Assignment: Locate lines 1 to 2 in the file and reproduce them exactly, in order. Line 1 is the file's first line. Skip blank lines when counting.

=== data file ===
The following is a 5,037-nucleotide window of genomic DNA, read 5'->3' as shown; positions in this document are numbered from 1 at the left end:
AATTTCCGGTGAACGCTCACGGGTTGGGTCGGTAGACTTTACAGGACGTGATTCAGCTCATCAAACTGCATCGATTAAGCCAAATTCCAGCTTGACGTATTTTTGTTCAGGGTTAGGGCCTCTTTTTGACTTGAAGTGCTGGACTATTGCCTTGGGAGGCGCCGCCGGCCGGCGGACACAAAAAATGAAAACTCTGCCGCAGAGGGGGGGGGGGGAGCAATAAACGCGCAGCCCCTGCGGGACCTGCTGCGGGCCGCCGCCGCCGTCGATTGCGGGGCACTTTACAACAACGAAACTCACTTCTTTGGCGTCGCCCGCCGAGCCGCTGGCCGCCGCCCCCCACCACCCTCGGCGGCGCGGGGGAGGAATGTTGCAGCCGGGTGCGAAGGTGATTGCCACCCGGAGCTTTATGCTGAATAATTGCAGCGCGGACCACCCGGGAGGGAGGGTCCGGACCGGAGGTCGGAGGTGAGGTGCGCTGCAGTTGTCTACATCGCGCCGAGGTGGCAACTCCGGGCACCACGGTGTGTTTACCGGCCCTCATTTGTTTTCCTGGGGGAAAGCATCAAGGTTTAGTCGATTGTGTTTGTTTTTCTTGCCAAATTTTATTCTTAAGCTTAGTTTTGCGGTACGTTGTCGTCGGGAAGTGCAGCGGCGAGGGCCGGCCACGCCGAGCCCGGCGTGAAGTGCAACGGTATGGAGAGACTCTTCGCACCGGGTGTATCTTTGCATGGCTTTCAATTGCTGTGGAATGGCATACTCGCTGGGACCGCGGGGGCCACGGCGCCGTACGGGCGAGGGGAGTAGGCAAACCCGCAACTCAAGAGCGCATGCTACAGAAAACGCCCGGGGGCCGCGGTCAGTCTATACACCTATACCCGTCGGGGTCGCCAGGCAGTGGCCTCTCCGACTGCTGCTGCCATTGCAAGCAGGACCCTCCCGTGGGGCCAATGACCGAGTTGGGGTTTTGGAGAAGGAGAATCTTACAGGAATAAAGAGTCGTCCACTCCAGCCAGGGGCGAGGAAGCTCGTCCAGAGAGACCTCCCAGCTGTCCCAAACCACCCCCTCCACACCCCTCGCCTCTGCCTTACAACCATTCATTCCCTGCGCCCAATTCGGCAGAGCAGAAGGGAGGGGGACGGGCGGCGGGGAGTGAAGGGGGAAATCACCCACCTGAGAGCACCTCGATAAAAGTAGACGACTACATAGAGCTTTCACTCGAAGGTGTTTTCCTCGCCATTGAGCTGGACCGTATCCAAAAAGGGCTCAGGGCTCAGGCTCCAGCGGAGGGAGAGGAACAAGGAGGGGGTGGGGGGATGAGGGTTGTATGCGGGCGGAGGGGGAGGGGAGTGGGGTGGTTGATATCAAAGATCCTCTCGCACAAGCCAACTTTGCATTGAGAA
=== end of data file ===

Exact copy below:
The following is a 5,037-nucleotide window of genomic DNA, read 5'->3' as shown; positions in this document are numbered from 1 at the left end:
AATTTCCGGTGAACGCTCACGGGTTGGGTCGGTAGACTTTACAGGACGTGATTCAGCTCATCAAACTGCATCGATTAAGCCAAATTCCAGCTTGACGTATTTTTGTTCAGGGTTAGGGCCTCTTTTTGACTTGAAGTGCTGGACTATTGCCTTGGGAGGCGCCGCCGGCCGGCGGACACAAAAAATGAAAACTCTGCCGCAGAGGGGGGGGGGGGAGCAATAAACGCGCAGCCCCTGCGGGACCTGCTGCGGGCCGCCGCCGCCGTCGATTGCGGGGCACTTTACAACAACGAAACTCACTTCTTTGGCGTCGCCCGCCGAGCCGCTGGCCGCCGCCCCCCACCACCCTCGGCGGCGCGGGGGAGGAATGTTGCAGCCGGGTGCGAAGGTGATTGCCACCCGGAGCTTTATGCTGAATAATTGCAGCGCGGACCACCCGGGAGGGAGGGTCCGGACCGGAGGTCGGAGGTGAGGTGCGCTGCAGTTGTCTACATCGCGCCGAGGTGGCAACTCCGGGCACCACGGTGTGTTTACCGGCCCTCATTTGTTTTCCTGGGGGAAAGCATCAAGGTTTAGTCGATTGTGTTTGTTTTTCTTGCCAAATTTTATTCTTAAGCTTAGTTTTGCGGTACGTTGTCGTCGGGAAGTGCAGCGGCGAGGGCCGGCCACGCCGAGCCCGGCGTGAAGTGCAACGGTATGGAGAGACTCTTCGCACCGGGTGTATCTTTGCATGGCTTTCAATTGCTGTGGAATGGCATACTCGCTGGGACCGCGGGGGCCACGGCGCCGTACGGGCGAGGGGAGTAGGCAAACCCGCAACTCAAGAGCGCATGCTACAGAAAACGCCCGGGGGCCGCGGTCAGTCTATACACCTATACCCGTCGGGGTCGCCAGGCAGTGGCCTCTCCGACTGCTGCTGCCATTGCAAGCAGGACCCTCCCGTGGGGCCAATGACCGAGTTGGGGTTTTGGAGAAGGAGAATCTTACAGGAATAAAGAGTCGTCCACTCCAGCCAGGGGCGAGGAAGCTCGTCCAGAGAGACCTCCCAGCTGTCCCAAACCACCCCCTCCACACCCCTCGCCTCTGCCTTACAACCATTCATTCCCTGCGCCCAATTCGGCAGAGCAGAAGGGAGGGGGACGGGCGGCGGGGAGTGAAGGGGGAAATCACCCACCTGAGAGCACCTCGATAAAAGTAGACGACTACATAGAGCTTTCACTCGAAGGTGTTTTCCTCGCCATTGAGCTGGACCGTATCCAAAAAGGGCTCAGGGCTCAGGCTCCAGCGGAGGGAGAGGAACAAGGAGGGGGTGGGGGGATGAGGGTTGTATGCGGGCGGAGGGGGAGGGGAGTGGGGTGGTTGATATCAAAGATCCTCTCGCACAAGCCAACTTTGCATTGAGAA